Recently, I have had several clients ask me what the difference is between factoring business receivables and a merchant cash advance (MCA). There is definitely a place for both sources of working capital, but it's really important to understand the value and role that each plays in a business with tight cash flow.
Factoring accounts receivable is perfect for a business that is experiencing or has growth opportunities, is less than 3 years old, or is in an industry that is difficult for traditional lenders to get their hands around (e.g. technology staffing). Factoring will provide the working capital in real time, which will allow a business to hire additional employees or purchase inventory to fulfill new customer orders. Factors will fund distributors, staffing companies, trucking companies, and service and manufacturing companies. Some will also factor medical and construction receivables, but those usually have more stringent programs due to the nature of the customer.
The "process" is pretty simple: When new invoices are created, they are presented to the factor for funding. The factor advances cash against the invoice — generally 85 percent of the face amount — and when the invoice is repaid, the factor retains a small percentage as their interest payment. A factor will require that the customer payments are sent to a "lock box" at a bank to ensure repayment goes directly to them.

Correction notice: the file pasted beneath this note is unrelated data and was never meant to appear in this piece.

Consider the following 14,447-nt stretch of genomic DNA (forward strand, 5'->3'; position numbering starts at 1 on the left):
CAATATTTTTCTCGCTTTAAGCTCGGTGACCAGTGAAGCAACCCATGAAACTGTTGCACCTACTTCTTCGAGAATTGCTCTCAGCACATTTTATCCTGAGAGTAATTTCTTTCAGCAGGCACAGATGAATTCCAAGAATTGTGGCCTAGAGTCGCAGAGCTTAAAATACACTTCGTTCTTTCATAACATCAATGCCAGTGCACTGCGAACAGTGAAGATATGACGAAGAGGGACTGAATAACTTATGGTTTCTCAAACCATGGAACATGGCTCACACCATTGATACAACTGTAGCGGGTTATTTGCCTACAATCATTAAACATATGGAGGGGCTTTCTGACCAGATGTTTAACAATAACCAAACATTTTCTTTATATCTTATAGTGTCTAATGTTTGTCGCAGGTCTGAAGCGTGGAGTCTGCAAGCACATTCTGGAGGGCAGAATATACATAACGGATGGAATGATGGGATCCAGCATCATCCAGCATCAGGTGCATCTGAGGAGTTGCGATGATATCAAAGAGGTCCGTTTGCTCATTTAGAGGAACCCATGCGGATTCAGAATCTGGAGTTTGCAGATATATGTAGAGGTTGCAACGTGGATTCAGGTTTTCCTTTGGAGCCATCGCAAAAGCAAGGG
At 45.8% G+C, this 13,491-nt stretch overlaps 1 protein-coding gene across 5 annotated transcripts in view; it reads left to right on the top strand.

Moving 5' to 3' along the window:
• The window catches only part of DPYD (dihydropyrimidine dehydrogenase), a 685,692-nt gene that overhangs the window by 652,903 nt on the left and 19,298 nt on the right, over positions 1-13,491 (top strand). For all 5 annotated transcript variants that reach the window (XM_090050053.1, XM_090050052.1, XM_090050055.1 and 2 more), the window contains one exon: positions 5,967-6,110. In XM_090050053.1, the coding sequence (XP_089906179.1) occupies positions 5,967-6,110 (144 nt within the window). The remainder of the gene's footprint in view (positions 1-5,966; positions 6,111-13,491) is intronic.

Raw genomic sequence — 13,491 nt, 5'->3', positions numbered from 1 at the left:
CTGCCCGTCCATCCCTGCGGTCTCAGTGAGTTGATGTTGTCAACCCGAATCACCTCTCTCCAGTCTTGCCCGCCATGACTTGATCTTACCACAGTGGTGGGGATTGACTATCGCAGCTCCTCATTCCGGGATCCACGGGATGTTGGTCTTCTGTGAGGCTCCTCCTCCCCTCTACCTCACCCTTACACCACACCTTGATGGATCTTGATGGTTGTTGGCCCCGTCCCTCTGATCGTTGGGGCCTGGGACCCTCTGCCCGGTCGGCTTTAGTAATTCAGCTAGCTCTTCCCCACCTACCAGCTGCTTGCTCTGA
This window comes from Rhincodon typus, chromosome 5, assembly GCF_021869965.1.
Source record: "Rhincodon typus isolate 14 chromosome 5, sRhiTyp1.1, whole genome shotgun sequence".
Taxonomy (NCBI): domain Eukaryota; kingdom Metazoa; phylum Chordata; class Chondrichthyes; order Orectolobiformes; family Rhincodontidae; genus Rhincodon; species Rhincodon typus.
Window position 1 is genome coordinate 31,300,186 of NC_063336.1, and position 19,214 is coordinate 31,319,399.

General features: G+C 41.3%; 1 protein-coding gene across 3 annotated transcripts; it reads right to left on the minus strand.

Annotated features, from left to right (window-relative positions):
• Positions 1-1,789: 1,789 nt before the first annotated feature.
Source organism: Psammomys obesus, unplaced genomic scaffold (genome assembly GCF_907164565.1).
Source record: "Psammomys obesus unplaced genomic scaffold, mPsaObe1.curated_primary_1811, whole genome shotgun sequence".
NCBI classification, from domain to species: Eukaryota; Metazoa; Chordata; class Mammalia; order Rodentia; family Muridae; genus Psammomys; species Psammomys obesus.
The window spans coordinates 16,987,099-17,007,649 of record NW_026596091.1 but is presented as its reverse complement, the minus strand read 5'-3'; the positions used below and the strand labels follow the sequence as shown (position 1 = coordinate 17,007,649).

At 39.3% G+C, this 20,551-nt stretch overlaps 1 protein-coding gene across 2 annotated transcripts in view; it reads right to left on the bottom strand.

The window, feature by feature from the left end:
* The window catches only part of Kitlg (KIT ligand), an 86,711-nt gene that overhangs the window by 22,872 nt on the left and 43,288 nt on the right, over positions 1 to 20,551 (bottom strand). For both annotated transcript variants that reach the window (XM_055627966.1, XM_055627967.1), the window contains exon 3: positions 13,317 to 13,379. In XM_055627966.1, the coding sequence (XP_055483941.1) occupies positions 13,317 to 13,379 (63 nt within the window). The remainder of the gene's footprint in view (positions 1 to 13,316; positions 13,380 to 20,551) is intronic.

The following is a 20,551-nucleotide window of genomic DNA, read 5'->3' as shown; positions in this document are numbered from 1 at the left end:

For a small business that is growing rapidly, access to cash within a day or two versus waiting to be paid by the customer 35 days later is critical. Also, factoring is not considered to be a line of credit or a loan; it is a purchase of the receivable by the factor and the cash goes to the asset side of the balance sheet. With factoring, a businesshas the added benefit of receivables management, collections, credit advice on new and existing customers, and, in some instances, a credit guarantee is available. All of this helps to keep a business safe as it grows. An MCA is a loan, and the lender uses the business' monthly sales volume to determine the loan amount. The typical borrower is a business that does not generate invoices, but rather, collects cash, checks or credit cards for its products or services (e.g. restaurants, hair salons and various retail establishments). As such, the lender's risk for repayment is greater than a factoring facility and the interest rates are considerably higher. The MCA lender will debit a business' bank account on a daily basis to ensure repayment of the loan. Some MCA lenders will even debit a company's credit card merchant account as a means of repayment. An MCA loan is most effective when the business needs to purchase a new piece of equipment and/or new product inventory to facilitate increased sales. An MCA loan is not a band-aid for paying suppliers when a credit line limit has been reached and/or when making tax or other loan payments. As a one-time loan with daily repayment requirements, a borrower needs to make sure that they have the necessary profit margin to support the payments and still have operating capital. It can be a valuable tool, but it needs to be carefully managed by the borrower so that it doesn't stifle a business in the long run. Triad Business Capital offers both products, and it is readily available to answer a business owner's questions in order to determine which working capital product is the right fit for them.